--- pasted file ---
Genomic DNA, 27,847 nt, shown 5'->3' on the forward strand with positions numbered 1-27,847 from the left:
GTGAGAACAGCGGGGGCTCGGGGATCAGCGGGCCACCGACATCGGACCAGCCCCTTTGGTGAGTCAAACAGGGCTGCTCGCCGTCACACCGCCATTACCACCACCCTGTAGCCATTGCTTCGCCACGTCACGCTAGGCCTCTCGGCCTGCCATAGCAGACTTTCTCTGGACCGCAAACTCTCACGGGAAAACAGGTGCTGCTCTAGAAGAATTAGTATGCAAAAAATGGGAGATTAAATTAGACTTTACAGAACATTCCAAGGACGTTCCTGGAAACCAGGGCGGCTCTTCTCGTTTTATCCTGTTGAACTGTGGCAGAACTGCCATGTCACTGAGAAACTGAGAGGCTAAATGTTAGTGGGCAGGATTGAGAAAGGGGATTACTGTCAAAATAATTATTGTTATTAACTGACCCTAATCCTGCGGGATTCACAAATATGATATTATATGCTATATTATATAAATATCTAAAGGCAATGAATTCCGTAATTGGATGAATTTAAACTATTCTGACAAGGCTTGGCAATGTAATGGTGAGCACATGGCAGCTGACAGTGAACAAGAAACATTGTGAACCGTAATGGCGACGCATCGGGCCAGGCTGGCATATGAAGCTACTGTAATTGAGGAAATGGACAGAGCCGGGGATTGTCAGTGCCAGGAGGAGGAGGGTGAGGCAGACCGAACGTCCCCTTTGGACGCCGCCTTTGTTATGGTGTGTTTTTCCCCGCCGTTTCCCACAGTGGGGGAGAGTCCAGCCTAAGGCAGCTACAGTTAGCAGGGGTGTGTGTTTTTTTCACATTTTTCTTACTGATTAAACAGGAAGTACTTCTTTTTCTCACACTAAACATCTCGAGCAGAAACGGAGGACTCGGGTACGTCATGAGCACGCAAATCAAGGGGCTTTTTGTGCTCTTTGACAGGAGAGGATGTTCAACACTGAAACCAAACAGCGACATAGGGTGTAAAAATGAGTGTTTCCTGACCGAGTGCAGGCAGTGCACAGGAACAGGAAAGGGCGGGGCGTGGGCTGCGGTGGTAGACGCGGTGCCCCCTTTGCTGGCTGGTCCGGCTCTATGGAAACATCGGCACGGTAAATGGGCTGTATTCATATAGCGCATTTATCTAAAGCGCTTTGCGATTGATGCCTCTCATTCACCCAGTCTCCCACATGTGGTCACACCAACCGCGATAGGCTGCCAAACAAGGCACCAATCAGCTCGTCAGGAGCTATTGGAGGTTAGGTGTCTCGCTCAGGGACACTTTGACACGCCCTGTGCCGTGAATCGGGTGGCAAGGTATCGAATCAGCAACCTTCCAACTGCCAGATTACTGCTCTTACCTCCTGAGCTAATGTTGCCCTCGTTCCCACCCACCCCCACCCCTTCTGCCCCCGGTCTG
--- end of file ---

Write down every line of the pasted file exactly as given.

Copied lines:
Genomic DNA, 27,847 nt, shown 5'->3' on the forward strand with positions numbered 1-27,847 from the left:
GTGAGAACAGCGGGGGCTCGGGGATCAGCGGGCCACCGACATCGGACCAGCCCCTTTGGTGAGTCAAACAGGGCTGCTCGCCGTCACACCGCCATTACCACCACCCTGTAGCCATTGCTTCGCCACGTCACGCTAGGCCTCTCGGCCTGCCATAGCAGACTTTCTCTGGACCGCAAACTCTCACGGGAAAACAGGTGCTGCTCTAGAAGAATTAGTATGCAAAAAATGGGAGATTAAATTAGACTTTACAGAACATTCCAAGGACGTTCCTGGAAACCAGGGCGGCTCTTCTCGTTTTATCCTGTTGAACTGTGGCAGAACTGCCATGTCACTGAGAAACTGAGAGGCTAAATGTTAGTGGGCAGGATTGAGAAAGGGGATTACTGTCAAAATAATTATTGTTATTAACTGACCCTAATCCTGCGGGATTCACAAATATGATATTATATGCTATATTATATAAATATCTAAAGGCAATGAATTCCGTAATTGGATGAATTTAAACTATTCTGACAAGGCTTGGCAATGTAATGGTGAGCACATGGCAGCTGACAGTGAACAAGAAACATTGTGAACCGTAATGGCGACGCATCGGGCCAGGCTGGCATATGAAGCTACTGTAATTGAGGAAATGGACAGAGCCGGGGATTGTCAGTGCCAGGAGGAGGAGGGTGAGGCAGACCGAACGTCCCCTTTGGACGCCGCCTTTGTTATGGTGTGTTTTTCCCCGCCGTTTCCCACAGTGGGGGAGAGTCCAGCCTAAGGCAGCTACAGTTAGCAGGGGTGTGTGTTTTTTTCACATTTTTCTTACTGATTAAACAGGAAGTACTTCTTTTTCTCACACTAAACATCTCGAGCAGAAACGGAGGACTCGGGTACGTCATGAGCACGCAAATCAAGGGGCTTTTTGTGCTCTTTGACAGGAGAGGATGTTCAACACTGAAACCAAACAGCGACATAGGGTGTAAAAATGAGTGTTTCCTGACCGAGTGCAGGCAGTGCACAGGAACAGGAAAGGGCGGGGCGTGGGCTGCGGTGGTAGACGCGGTGCCCCCTTTGCTGGCTGGTCCGGCTCTATGGAAACATCGGCACGGTAAATGGGCTGTATTCATATAGCGCATTTATCTAAAGCGCTTTGCGATTGATGCCTCTCATTCACCCAGTCTCCCACATGTGGTCACACCAACCGCGATAGGCTGCCAAACAAGGCACCAATCAGCTCGTCAGGAGCTATTGGAGGTTAGGTGTCTCGCTCAGGGACACTTTGACACGCCCTGTGCCGTGAATCGGGTGGCAAGGTATCGAATCAGCAACCTTCCAACTGCCAGATTACTGCTCTTACCTCCTGAGCTAATGTTGCCCTCGTTCCCACCCACCCCCACCCCTTCTGCCCCCGGTCTG